“The purpose of this Study is to explore and set out the minimum conditions necessary to achieve the positive potential of the European Union Structural Funds in enabling Member States and the European Union to implement the UN Convention on the Rights of Persons with Disabilities, particularly the right to live independently and be included in the community. Not only is this a key right in the Convention but it is also an area where the Structural Funds can generate clear added value.” This report will be useful to anyone working particularly on social inclusion issues in eastern Europe
This document presents a learning-from-experience "capitalisation’’ process on Handicap International’s epilepsy project in Rwanda. It includes 4 parts: (1) Principles & Benchmarks which sets the framework including main concepts, definitions and intervention context (2) Intervention methods which detail the main activities monitoring the project and its tools (3) Focus which presents the community-based approach and provides a deeper look into the know-how and good practices developed through this approach (4) Results which provides the limitations and recommendations found during the capitalisation process to different stakeholders
This community-led total sanitation (CLTS) blog outlines progress on CLTS in Kenya, noting the difference in approach in Ghana and Ethiopia, and highlights the new approaches taken by some disabled people, working towards the goal of making Kenya open defecation free (ODF)
This paper provides information about Inclusion International’s campaign on article 19 of the Convention on the Rights of Persons with Disabilities living in the community. It reviews background information, provides a definition of ‘institution’, and outlines the campaign goals and action plan. It also provides information about how to support the campaign
"Humanitarian actors in emergencies often encounter challenges in knowing Who is Where, When, doing What (4Ws) with regard to mental health and psychosocial support (MHPSS). Such knowledge is essential to inform coordination. 4Ws tools are used in many areas of aid to map activities conducted across large geographical areas". This manual outlines the 4Ws with regard to mental health and psychosocial support for humanitarian actors with MHPSS coordinating responsibilities. The tool exists in two parts: a 4Ws data collection spreadsheets application (in excel online) and this manual which describes how to collect the data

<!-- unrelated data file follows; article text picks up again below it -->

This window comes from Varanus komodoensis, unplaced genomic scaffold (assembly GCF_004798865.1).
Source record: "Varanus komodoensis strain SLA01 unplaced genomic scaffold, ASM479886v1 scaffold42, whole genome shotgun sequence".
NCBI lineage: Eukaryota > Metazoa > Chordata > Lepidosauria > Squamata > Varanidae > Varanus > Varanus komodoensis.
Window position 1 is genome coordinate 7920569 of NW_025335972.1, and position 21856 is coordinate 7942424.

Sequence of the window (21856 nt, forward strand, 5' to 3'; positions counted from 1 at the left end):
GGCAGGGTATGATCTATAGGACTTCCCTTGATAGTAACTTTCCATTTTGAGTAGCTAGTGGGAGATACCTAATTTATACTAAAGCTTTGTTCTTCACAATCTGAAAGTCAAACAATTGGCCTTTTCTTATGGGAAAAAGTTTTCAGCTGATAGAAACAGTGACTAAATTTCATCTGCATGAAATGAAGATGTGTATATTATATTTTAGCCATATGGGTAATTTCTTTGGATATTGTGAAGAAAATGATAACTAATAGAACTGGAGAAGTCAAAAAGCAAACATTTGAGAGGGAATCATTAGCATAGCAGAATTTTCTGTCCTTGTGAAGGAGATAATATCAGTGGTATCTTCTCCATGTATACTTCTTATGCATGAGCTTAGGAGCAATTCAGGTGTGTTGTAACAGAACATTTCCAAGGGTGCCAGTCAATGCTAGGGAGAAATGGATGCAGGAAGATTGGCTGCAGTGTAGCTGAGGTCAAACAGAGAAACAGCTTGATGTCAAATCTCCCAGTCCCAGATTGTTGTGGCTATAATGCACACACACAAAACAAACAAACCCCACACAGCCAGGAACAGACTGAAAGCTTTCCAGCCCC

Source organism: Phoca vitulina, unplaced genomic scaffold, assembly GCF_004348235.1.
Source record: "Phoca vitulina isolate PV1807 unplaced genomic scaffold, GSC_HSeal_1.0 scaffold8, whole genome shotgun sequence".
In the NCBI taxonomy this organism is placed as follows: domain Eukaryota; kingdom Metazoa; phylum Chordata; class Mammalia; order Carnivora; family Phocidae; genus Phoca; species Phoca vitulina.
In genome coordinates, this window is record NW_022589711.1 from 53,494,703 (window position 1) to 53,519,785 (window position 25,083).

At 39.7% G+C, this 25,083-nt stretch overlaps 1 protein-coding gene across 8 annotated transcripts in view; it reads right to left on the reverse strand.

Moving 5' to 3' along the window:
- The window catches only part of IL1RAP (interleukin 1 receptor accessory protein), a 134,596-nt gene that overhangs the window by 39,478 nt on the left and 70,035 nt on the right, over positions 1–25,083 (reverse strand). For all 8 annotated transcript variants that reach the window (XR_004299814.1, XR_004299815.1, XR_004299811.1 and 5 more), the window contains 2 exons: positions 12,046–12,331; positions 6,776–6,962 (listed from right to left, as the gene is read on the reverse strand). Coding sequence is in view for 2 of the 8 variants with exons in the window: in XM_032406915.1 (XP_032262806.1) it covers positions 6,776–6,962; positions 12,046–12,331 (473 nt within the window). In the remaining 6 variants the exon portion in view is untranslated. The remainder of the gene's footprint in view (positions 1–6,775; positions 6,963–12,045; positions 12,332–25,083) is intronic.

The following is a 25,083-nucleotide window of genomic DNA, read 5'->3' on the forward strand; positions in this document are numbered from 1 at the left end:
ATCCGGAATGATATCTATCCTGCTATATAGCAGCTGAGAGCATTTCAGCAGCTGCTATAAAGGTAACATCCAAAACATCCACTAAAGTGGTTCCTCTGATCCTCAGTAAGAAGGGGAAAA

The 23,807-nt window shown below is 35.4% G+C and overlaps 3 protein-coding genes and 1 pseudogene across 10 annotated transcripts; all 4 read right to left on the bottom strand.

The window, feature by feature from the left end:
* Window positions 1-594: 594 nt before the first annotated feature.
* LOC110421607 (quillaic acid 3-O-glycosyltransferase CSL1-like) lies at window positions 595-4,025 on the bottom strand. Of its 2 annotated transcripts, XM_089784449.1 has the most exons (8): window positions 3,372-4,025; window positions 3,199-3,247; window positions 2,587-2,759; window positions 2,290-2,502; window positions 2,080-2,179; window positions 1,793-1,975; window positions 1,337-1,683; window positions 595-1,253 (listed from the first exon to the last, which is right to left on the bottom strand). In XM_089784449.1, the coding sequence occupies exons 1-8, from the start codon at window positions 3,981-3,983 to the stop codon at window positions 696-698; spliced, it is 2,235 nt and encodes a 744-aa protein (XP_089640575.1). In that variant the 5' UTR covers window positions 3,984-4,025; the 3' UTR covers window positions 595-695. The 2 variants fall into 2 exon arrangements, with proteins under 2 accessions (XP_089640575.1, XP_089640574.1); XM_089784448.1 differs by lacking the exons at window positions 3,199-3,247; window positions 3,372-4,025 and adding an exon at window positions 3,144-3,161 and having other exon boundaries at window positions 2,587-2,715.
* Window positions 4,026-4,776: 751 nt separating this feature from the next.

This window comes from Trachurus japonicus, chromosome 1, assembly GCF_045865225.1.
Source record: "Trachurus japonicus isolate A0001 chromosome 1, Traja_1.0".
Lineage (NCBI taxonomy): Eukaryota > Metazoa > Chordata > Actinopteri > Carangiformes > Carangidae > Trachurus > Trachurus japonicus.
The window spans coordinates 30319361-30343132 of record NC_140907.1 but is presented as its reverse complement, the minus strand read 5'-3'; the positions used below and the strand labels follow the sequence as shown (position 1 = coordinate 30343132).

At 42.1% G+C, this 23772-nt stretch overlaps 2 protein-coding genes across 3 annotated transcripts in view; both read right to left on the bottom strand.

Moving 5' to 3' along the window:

This resource outlines ten myths in relation to mental health and psychosocial support for conflict related sexual violence and presents relevant factual information
This resource outlines principles and interventions in relation to mental health and psychosocial support for conflict-related sexual violence
"Responding to the psychosocial and mental health needs of sexual violence survivors in conflict-affected Settings"
28-30 November 2011
"This document promotes good practices and intends to reduce harmful practices by community-based psychosocial programmes that address sexual violence in conflict settings"
This chapter explores role playing, sociodramas, people’s theater, and puppet shows as forms of action-packed group story-telling for health workers. Each can be used to explore problems or situations by acting them out and learning processes are provided for both actors and watchers based upon participation and discovery
Chapter 27 of "Helping Health Workers Learn" by D. Warner and B. Bower
"Leprosy-related disability is a challenge to public health, and social and rehabilitation services in endemic countries. Disability is more than a mere physical dysfunction, and includes activity limitations, stigma, discrimination, and social participation restrictions." This paper assesses the extent of disability and its determinants among persons with leprosy-related disabilities after release from multi drug treatment
Global Health Action, Vol 5
Source e-bulletin on Disability and Inclusion